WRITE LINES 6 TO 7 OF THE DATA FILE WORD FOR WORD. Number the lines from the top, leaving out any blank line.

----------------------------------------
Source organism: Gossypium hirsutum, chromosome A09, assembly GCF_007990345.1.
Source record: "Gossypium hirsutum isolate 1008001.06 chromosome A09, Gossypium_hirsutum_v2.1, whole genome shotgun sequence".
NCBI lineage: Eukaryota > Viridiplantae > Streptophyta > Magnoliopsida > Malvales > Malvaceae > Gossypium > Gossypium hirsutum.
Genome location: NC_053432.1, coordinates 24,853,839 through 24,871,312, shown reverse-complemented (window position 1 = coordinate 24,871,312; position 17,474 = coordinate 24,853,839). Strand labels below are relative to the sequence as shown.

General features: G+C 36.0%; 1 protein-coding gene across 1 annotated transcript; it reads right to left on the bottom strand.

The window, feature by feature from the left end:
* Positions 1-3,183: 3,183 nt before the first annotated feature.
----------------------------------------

The window, feature by feature from the left end:
* Positions 1-3,183: 3,183 nt before the first annotated feature.